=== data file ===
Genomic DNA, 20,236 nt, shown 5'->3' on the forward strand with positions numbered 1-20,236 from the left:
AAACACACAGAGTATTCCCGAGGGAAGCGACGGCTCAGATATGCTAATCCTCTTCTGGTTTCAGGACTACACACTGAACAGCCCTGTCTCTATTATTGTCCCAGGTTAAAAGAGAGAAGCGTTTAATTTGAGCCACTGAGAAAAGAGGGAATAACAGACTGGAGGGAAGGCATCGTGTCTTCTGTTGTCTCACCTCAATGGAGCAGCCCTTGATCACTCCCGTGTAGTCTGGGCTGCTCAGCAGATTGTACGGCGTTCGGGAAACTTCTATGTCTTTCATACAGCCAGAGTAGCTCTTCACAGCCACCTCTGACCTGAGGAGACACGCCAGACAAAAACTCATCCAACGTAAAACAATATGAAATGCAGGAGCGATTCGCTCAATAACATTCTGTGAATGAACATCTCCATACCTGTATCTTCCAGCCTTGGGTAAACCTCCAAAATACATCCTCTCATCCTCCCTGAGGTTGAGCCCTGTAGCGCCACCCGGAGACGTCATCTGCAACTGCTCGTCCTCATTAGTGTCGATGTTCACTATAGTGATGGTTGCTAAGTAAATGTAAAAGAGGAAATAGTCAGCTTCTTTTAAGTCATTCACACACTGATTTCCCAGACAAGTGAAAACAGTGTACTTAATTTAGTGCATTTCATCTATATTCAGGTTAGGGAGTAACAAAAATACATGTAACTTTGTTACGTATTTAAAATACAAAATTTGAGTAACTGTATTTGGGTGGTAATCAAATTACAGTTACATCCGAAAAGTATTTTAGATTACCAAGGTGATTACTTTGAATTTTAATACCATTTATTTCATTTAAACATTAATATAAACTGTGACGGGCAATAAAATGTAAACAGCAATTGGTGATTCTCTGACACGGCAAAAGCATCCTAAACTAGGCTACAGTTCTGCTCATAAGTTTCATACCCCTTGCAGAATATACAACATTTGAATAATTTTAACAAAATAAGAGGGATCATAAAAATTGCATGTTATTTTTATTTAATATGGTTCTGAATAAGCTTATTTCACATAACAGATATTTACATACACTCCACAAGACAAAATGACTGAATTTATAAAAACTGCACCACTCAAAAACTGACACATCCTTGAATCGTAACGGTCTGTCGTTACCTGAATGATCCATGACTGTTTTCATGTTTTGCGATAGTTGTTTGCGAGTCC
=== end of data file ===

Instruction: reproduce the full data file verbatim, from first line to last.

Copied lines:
Genomic DNA, 20,236 nt, shown 5'->3' on the forward strand with positions numbered 1-20,236 from the left:
AAACACACAGAGTATTCCCGAGGGAAGCGACGGCTCAGATATGCTAATCCTCTTCTGGTTTCAGGACTACACACTGAACAGCCCTGTCTCTATTATTGTCCCAGGTTAAAAGAGAGAAGCGTTTAATTTGAGCCACTGAGAAAAGAGGGAATAACAGACTGGAGGGAAGGCATCGTGTCTTCTGTTGTCTCACCTCAATGGAGCAGCCCTTGATCACTCCCGTGTAGTCTGGGCTGCTCAGCAGATTGTACGGCGTTCGGGAAACTTCTATGTCTTTCATACAGCCAGAGTAGCTCTTCACAGCCACCTCTGACCTGAGGAGACACGCCAGACAAAAACTCATCCAACGTAAAACAATATGAAATGCAGGAGCGATTCGCTCAATAACATTCTGTGAATGAACATCTCCATACCTGTATCTTCCAGCCTTGGGTAAACCTCCAAAATACATCCTCTCATCCTCCCTGAGGTTGAGCCCTGTAGCGCCACCCGGAGACGTCATCTGCAACTGCTCGTCCTCATTAGTGTCGATGTTCACTATAGTGATGGTTGCTAAGTAAATGTAAAAGAGGAAATAGTCAGCTTCTTTTAAGTCATTCACACACTGATTTCCCAGACAAGTGAAAACAGTGTACTTAATTTAGTGCATTTCATCTATATTCAGGTTAGGGAGTAACAAAAATACATGTAACTTTGTTACGTATTTAAAATACAAAATTTGAGTAACTGTATTTGGGTGGTAATCAAATTACAGTTACATCCGAAAAGTATTTTAGATTACCAAGGTGATTACTTTGAATTTTAATACCATTTATTTCATTTAAACATTAATATAAACTGTGACGGGCAATAAAATGTAAACAGCAATTGGTGATTCTCTGACACGGCAAAAGCATCCTAAACTAGGCTACAGTTCTGCTCATAAGTTTCATACCCCTTGCAGAATATACAACATTTGAATAATTTTAACAAAATAAGAGGGATCATAAAAATTGCATGTTATTTTTATTTAATATGGTTCTGAATAAGCTTATTTCACATAACAGATATTTACATACACTCCACAAGACAAAATGACTGAATTTATAAAAACTGCACCACTCAAAAACTGACACATCCTTGAATCGTAACGGTCTGTCGTTACCTGAATGATCCATGACTGTTTTCATGTTTTGCGATAGTTGTTTGCGAGTCC